Peace Action; 3,560 Acres Saved

On February 12 at 1 p.m. there will be a peace march and rally in Amherst. The event will start with a rally outside the main entrance to the Campus Center building at the University of Massachusetts.

Almost half of this year's entire federal budget of about $3 trillion is being spent on war. That’s according to:

With 4 percent of the world's population, the USA spends at much on the military as the rest of the world combined.

John Ungerleider is a professor of Peacebuilding and Conflict Transformation at the School for International Training in Brattleboro. “The military budget is so high mainly because members of Congress want to keep defense jobs in their districts,” he told the Valley Post. Asked if the U.S. would be more likely to be attacked if the military budget was cut by 50 percent, Ungerleider said, “Of course not.” The best way for people to get the government to cut military spending is to donate to, and/or volunteer for, a group like the American Friends Service Committee, he said.

Melvin Goodman is a professor at Johns Hopkins University. For a decade he worked at the CIA as a division chief and foreign policy analyst. New Yorker magazine writer Seymour Hersh said of Goodman’s 2013 book, National Insecurity, “Goodman is not only telling us how to save wasted billions, he is telling us how to save ourselves.”

In the book, Goodman writes, “The United States has the most secure geopolitical environment of any major nation, but sustains a defense budget that equals the combined budgets of the rest of the world…. We have more than 700 military bases and facilities around the world; few other countries have any. We can deploy 11 aircraft carriers; among our rivals only China plans to deploy one—and that is a revamped Ukrainian aircraft carrier, a carryover from the ancient Soviet inventory…. Since the end of World War II, the United States has fought inconclusive wars in Korea, Vietnam, Iraq, and Afghanistan; conducted dubious invasions of Cambodia, Lebanon, Grenada, and Panama; and mounted counterproductive covert operations around the world, including those in the Congo, Chile [which resulted in the installation of dictator Augusto Pinochet, who tortured and killed thousands of his political opponents], El Salvador, and Guatemala. Only Desert Storm in Iraq in 1991 can be termed a success, although it left Saddam Hussein in power and President George H.W. Bush out of power the following year, setting the stage for George W. Bush’s use of force against Iraq two decades later.”

David King is the United Kingdom's Special Representative for Climate Change. "The Iraq war was just the first of this century's 'resource wars,' in which powerful countries use force to secure valuable commodities," King told the Guardian newspaper.

The U.S. and other rich nations have a long history of stealing resources from Africa. This story is told in the books “Bury the Chains” by Adam Hochschild and "Private Empire: ExxonMobil and American Power" by Steve Coll, and in the film "Lumumba" by Raoul Peck. The average life expectancy in the central African nation of Chad is 51; in the USA, it’s 80.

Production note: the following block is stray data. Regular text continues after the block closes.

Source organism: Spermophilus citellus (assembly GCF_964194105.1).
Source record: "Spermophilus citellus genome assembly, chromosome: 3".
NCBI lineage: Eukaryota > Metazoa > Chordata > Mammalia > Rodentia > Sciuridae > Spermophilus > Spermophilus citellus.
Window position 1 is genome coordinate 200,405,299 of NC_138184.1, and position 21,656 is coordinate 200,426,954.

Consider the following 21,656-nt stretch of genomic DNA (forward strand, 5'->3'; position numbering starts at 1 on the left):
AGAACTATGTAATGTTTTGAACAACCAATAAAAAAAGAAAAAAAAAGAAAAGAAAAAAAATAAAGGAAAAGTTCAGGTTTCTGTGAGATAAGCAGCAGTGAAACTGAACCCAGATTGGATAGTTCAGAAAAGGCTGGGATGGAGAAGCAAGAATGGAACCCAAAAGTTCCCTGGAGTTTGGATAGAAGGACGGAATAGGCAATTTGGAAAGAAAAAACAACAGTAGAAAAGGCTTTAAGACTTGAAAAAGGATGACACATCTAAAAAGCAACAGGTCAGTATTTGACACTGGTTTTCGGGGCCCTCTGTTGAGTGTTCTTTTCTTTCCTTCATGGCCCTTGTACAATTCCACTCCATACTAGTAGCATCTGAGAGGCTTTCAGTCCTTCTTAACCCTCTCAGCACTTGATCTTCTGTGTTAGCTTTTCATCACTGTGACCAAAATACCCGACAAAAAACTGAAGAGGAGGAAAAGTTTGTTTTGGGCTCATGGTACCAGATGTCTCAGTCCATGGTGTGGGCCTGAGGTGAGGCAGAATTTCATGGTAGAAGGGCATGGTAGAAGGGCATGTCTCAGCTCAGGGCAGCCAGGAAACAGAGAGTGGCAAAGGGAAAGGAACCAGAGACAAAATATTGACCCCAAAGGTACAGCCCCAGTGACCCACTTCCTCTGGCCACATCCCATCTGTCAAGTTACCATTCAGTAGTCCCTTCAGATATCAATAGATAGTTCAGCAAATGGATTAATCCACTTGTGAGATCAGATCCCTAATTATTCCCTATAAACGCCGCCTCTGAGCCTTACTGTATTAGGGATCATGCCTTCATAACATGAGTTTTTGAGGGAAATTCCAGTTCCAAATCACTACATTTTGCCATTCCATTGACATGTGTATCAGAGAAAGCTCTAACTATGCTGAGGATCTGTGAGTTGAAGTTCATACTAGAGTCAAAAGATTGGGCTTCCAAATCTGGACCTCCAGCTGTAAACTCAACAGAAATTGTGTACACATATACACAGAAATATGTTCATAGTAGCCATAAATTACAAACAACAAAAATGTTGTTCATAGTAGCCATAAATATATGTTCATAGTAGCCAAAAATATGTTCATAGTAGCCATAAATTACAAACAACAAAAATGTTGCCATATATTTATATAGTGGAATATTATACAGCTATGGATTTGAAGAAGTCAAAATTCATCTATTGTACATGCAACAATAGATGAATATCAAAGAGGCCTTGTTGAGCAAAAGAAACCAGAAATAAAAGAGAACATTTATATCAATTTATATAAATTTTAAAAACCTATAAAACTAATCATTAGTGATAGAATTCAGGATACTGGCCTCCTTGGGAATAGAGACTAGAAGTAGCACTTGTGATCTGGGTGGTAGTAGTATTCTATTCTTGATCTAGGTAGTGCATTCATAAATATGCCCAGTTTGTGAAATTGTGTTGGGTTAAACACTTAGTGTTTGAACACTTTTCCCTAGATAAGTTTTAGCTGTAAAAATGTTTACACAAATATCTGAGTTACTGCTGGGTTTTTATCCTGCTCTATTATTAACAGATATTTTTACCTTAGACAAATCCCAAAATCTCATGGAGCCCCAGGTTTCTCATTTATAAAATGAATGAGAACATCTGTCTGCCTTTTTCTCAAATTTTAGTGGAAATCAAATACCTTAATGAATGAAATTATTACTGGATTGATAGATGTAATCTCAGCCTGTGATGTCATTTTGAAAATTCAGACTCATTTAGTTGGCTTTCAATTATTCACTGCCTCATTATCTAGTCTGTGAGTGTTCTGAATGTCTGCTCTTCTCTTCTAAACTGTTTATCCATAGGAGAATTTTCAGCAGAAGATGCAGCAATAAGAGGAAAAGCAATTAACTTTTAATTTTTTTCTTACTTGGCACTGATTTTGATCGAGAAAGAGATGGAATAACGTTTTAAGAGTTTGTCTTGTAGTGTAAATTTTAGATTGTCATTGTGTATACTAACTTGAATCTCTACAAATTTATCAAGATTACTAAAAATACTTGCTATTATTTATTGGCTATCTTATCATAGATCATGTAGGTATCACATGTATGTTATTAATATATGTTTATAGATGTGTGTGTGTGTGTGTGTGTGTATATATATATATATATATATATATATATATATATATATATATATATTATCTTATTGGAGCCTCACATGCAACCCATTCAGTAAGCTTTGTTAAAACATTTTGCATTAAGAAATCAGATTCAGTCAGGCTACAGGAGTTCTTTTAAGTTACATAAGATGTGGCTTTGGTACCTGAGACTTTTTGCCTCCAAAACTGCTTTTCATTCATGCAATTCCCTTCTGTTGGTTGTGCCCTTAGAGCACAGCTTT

While the chances of dramatically cutting U.S. military spending may seem small, in 1989, the chances of Nelson Mandela -- who was then seven years into a life sentence in prison -- becoming president of South Africa were also small. In 1994, Mandela was elected president and one of the world’s most brutal and racist governments was overthrown.

In the United States, 154 years ago, ending slavery and granting women the right to vote both seemed unlikely. Mass movements of ordinary people won justice.

More information about the February 12 event in Amherst is at:

In other news from the Valley, a land trust has saved 3,560 acres of forestland in the neighboring Vermont towns of Windham and Londonderry. Windham is 16 miles from Brattleboro. The USA is losing 6,000 acres of open space every day to development. “We are closing on the property on February 25,” Jon Binhammer told the Valley Post. He works at the Vermont office of the Nature Conservancy. “We still need donations,” Binhammer said.

Details are at:

In other news from the Valley, in Springfield construction is set to start in April on a $23 million apartment building. The company that is building the structure has a web site at

In other news from the Valley, in Greenfield on February 12 at 5:45 p.m. at the library environmental activists will attend a city council meeting. They are asking the public to join them. As of 8:30 a.m., the meeting was on despite the snow storm. The city web site listed other meetings that had been postponed due to the storm. Al Norman is one of the activists. He said, “I hope people will attend this meeting and during the comment period say, 'Library yes, gutted overlay zone, no.'” More information is available from Norman. He can be reached via his web site:


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